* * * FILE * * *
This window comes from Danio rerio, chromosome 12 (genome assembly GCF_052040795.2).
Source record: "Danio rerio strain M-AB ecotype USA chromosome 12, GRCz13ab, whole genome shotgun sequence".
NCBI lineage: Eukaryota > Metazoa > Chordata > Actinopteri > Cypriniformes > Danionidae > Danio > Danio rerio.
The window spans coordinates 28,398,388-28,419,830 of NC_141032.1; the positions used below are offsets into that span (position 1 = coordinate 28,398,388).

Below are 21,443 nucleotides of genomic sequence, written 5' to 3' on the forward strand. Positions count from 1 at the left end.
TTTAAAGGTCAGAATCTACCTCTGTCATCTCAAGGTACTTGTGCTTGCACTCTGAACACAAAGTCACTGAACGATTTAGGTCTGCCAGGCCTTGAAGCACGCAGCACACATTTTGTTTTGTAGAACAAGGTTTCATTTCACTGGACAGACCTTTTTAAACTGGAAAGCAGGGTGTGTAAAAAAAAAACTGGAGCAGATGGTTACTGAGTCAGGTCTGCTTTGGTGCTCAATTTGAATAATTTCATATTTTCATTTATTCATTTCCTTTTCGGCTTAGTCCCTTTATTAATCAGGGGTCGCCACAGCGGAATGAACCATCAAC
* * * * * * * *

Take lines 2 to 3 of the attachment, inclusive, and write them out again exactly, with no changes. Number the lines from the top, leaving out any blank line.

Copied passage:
Source record: "Danio rerio strain M-AB ecotype USA chromosome 12, GRCz13ab, whole genome shotgun sequence".
NCBI lineage: Eukaryota > Metazoa > Chordata > Actinopteri > Cypriniformes > Danionidae > Danio > Danio rerio.